Scientists: Ants have internal pedometer

Jul 04, 2006

German researchers have discovered that desert ants appear to have an internal pedometer that guides them back to their nests.

Desert ants live in an environment where there are few landmarks and the scent trails that work for other species of ants are not available because the baking heat of the sun destroys them.

Harold Wolf and other scientists at the University of Ulm artificially lengthened the legs of ants by attaching stilts or shortened them by removing a millimeter after training them to walk 10 meters from their nest to a feeder, Science reported. They found that the long-legged ants traveled 10.55 meters while the shorter-legged ones traveled 10.25 meters.

This suggests that ants have an internal mechanism that counts steps and helps them to navigate.

"These results support the hypothesis that desert ants use a pedometer for distance measurement, or a step integrator (loosely speaking, a step counter, although the ants most probably do not literally count)," the researchers said in their report in Science.

The team also found that the ants appear able to adjust to their new stride lengths because they traveled the correct distance on later trips.

Copyright 2006 by United Press International

Explore further: Dwindling wind may tip predator-prey balance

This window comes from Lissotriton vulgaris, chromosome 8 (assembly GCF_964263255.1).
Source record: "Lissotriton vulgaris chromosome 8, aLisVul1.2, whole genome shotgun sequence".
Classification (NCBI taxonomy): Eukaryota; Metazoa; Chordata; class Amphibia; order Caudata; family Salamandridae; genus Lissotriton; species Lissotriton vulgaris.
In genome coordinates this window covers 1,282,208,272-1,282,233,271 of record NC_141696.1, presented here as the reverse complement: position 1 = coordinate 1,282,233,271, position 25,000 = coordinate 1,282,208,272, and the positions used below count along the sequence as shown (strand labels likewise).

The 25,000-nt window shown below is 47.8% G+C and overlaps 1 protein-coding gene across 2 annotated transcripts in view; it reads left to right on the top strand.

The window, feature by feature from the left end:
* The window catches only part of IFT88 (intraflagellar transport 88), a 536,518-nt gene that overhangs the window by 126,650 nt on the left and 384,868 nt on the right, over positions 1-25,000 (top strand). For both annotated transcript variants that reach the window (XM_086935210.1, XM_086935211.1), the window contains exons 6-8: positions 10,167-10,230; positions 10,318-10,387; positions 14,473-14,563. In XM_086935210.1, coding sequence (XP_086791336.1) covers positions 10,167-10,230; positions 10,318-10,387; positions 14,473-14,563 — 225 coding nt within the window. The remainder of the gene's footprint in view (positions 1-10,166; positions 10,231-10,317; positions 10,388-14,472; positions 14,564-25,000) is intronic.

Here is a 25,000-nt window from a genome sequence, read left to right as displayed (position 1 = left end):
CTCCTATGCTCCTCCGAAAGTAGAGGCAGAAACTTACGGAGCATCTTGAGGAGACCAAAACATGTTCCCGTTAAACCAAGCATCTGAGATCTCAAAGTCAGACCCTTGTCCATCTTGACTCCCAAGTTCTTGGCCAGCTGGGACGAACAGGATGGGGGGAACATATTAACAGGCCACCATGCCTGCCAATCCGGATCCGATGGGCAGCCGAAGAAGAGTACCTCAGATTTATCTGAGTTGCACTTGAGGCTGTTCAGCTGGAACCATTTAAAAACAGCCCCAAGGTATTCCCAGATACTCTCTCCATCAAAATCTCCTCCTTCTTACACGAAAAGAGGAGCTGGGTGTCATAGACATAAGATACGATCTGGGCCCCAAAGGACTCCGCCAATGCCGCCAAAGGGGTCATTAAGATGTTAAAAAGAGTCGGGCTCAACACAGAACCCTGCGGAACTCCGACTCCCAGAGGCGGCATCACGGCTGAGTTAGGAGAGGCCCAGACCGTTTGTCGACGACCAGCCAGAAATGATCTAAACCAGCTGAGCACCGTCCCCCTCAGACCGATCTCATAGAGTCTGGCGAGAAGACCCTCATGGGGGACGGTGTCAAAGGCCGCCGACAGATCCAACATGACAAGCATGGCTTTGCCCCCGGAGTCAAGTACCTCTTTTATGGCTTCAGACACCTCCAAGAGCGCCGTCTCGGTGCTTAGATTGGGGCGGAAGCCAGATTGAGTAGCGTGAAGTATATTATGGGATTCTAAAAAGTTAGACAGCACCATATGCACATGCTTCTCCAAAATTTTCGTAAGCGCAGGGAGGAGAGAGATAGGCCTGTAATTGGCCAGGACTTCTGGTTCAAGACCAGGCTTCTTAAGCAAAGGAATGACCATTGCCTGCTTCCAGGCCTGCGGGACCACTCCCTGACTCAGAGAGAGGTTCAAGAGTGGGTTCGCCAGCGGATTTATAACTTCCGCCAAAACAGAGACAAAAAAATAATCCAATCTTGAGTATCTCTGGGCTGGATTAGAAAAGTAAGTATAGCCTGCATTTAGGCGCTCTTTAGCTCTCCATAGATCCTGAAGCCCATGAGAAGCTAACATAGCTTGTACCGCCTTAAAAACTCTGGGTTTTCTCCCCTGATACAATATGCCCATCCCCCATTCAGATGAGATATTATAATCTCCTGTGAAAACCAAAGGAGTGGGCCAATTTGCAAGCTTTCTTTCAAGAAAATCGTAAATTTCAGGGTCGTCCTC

add to favorites email to friend print save as pdf

Related Stories

The great salmon run algorithm

Jun 24, 2014

Solving complex problems is rarely a straightforward process, there are often many variables and countless plausible solutions each one of which has its pros and cons. Mechanical engineers at the Babol University of Technology ...

Ants in space

Feb 06, 2014

When NC State postdoc Clint Penick collected a group of pavement ants in a small mountain community in Western North Carolina last summer, he never dreamed they'd travel farther than his biology lab in Raleigh. ...

New science bound for station on Orbital's Cygnus

Jan 06, 2014

Delivering ants to space, sloshy fluids for robotic satellites, a study on antibiotic drug resistance and other small satellites to the International Space Station can be a tough job, and now Orbital Sciences ...

Recommended for you

Dwindling wind may tip predator-prey balance

21 hours ago

Bent and tossed by the wind, a field of soybean plants presents a challenge for an Asian lady beetle on the hunt for aphids. But what if the air—and the soybeans—were still?

Environmental pollutants make worms susceptible to cold

Sep 19, 2014

Some pollutants are more harmful in a cold climate than in a hot, because they affect the temperature sensitivity of certain organisms. Now researchers from Danish universities have demonstrated how this ...

Research helps steer mites from bees

Sep 19, 2014

A Simon Fraser University chemistry professor has found a way to sway mites from their damaging effects on bees that care and feed the all-important queen bee.

User comments : 0